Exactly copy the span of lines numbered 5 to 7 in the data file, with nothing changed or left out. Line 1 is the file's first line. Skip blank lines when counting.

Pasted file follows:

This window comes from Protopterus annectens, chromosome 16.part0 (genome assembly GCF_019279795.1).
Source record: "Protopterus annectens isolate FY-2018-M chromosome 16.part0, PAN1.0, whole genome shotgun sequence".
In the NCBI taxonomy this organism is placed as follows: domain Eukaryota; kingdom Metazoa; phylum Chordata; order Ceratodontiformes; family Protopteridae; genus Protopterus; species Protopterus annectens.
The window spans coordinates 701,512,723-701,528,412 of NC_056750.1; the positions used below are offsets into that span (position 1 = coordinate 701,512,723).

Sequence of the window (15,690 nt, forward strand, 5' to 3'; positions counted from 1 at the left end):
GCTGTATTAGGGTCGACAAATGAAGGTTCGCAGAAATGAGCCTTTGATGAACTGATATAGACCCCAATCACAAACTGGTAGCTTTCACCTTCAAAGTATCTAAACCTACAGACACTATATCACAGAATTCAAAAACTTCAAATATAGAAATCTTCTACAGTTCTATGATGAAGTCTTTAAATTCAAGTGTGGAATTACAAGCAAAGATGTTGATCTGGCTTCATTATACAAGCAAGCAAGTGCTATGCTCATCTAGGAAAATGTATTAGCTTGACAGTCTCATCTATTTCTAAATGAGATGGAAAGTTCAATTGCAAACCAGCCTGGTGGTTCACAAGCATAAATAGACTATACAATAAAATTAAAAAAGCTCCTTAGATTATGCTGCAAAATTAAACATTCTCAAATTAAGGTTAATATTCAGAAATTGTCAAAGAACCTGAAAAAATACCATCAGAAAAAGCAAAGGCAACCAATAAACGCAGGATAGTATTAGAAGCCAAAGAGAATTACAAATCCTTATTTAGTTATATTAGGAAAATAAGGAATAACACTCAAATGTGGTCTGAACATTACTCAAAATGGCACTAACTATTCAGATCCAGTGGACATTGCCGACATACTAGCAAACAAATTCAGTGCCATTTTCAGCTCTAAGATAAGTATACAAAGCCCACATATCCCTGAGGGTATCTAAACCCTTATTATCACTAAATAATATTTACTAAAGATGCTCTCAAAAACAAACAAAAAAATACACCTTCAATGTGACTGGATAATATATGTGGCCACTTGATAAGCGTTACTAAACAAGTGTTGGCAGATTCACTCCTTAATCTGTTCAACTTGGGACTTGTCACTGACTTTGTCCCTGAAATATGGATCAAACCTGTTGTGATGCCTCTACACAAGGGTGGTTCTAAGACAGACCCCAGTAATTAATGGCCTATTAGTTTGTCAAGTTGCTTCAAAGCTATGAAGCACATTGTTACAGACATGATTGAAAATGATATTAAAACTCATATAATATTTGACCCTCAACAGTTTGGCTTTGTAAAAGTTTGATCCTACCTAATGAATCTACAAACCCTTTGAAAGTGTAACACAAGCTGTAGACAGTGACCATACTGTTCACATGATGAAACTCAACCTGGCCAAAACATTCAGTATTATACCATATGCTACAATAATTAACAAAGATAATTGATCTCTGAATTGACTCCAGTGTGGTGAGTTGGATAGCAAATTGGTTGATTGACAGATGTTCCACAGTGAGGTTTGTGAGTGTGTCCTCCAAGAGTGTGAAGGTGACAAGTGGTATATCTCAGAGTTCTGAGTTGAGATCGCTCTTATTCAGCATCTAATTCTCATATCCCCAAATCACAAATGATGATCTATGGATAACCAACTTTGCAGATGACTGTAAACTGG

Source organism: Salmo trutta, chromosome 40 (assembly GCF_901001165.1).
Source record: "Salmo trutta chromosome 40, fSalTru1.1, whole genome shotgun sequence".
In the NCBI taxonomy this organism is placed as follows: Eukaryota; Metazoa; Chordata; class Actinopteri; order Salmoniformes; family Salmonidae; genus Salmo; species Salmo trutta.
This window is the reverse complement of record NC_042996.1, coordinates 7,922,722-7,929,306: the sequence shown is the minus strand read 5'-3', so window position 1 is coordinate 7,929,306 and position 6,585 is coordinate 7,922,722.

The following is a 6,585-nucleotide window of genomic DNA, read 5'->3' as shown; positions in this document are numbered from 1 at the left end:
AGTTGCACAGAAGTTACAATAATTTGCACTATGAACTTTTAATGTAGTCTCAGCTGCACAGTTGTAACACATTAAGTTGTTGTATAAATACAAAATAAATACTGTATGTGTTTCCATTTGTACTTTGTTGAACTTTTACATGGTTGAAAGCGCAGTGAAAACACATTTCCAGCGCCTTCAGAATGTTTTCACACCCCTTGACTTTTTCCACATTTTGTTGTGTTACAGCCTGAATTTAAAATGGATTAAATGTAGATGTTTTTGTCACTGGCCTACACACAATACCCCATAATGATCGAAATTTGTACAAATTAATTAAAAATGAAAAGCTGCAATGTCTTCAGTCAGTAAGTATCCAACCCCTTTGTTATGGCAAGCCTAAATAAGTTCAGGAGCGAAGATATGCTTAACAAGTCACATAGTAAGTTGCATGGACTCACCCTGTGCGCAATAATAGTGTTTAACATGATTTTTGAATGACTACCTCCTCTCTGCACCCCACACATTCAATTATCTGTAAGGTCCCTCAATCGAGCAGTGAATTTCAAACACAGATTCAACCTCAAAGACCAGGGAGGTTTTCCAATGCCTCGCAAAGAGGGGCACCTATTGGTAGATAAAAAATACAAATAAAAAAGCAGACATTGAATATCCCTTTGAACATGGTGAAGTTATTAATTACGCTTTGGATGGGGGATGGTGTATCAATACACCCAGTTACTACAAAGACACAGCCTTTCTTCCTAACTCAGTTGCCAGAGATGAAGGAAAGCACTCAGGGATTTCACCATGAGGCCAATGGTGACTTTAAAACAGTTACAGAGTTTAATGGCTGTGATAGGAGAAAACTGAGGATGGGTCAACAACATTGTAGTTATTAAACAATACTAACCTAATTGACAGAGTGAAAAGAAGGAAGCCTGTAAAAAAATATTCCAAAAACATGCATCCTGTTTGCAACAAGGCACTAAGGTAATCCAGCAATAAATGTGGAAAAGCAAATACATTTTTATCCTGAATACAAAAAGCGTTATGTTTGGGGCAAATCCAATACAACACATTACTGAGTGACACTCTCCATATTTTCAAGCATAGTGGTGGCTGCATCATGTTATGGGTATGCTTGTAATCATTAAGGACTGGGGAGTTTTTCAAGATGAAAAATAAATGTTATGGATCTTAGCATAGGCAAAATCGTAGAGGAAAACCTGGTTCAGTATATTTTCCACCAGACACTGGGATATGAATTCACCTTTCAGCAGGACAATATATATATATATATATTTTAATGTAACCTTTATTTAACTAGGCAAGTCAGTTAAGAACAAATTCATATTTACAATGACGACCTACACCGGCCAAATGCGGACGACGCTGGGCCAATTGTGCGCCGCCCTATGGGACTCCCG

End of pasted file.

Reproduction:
Sequence of the window (15,690 nt, forward strand, 5' to 3'; positions counted from 1 at the left end):
GCTGTATTAGGGTCGACAAATGAAGGTTCGCAGAAATGAGCCTTTGATGAACTGATATAGACCCCAATCACAAACTGGTAGCTTTCACCTTCAAAGTATCTAAACCTACAGACACTATATCACAGAATTCAAAAACTTCAAATATAGAAATCTTCTACAGTTCTATGATGAAGTCTTTAAATTCAAGTGTGGAATTACAAGCAAAGATGTTGATCTGGCTTCATTATACAAGCAAGCAAGTGCTATGCTCATCTAGGAAAATGTATTAGCTTGACAGTCTCATCTATTTCTAAATGAGATGGAAAGTTCAATTGCAAACCAGCCTGGTGGTTCACAAGCATAAATAGACTATACAATAAAATTAAAAAAGCTCCTTAGATTATGCTGCAAAATTAAACATTCTCAAATTAAGGTTAATATTCAGAAATTGTCAAAGAACCTGAAAAAATACCATCAGAAAAAGCAAAGGCAACCAATAAACGCAGGATAGTATTAGAAGCCAAAGAGAATTACAAATCCTTATTTAGTTATATTAGGAAAATAAGGAATAACACTCAAATGTGGTCTGAACATTACTCAAAATGGCACTAACTATTCAGATCCAGTGGACATTGCCGACATACTAGCAAACAAATTCAGTGCCATTTTCAGCTCTAAGATAAGTATACAAAGCCCACATATCCCTGAGGGTATCTAAACCCTTATTATCACTAAATAATATTTACTAAAGATGCTCTCAAAAACAAACAAAAAAATACACCTTCAATGTGACTGGATAATATATGTGGCCACTTGATAAGCGTTACTAAACAAGTGTTGGCAGATTCACTCCTTAATCTGTTCAACTTGGGACTTGTCACTGACTTTGTCCCTGAAATATGGATCAAACCTGTTGTGATGCCTCTACACAAGGGTGGTTCTAAGACAGACCCCAGTAATTAATGGCCTATTAGTTTGTCAAGTTGCTTCAAAGCTATGAAGCACATTGTTACAGACATGATTGAAAATGATATTAAAACTCATATAATATTTGACCCTCAACAGTTTGGCTTTGTAAAAGTTTGATCCTACCTAATGAATCTACAAACCCTTTGAAAGTGTAACACAAGCTGTAGACAGTGACCATACTGTTCACATGATGAAACTCAACCTGGCCAAAACATTCAGTATTATACCATATGCTACAATAATTAACAAAGATAATTGATCTCTGAATTGACTCCAGTGTGGTGAGTTGGATAGCAAATTGGTTGATTGACAGATGTTCCACAGTGAGGTTTGTGAGTGTGTCCTCCAAGAGTGTGAAGGTGACAAGTGGTATATCTCAGAGTTCTGAGTTGAGATCGCTCTTATTCAGCATCTAATTCTCATATCCCCAAATCACAAATGATGATCTATGGATAACCAACTTTGCAGATGACTGTAAACTGG

Source organism: Salmo trutta, chromosome 40 (assembly GCF_901001165.1).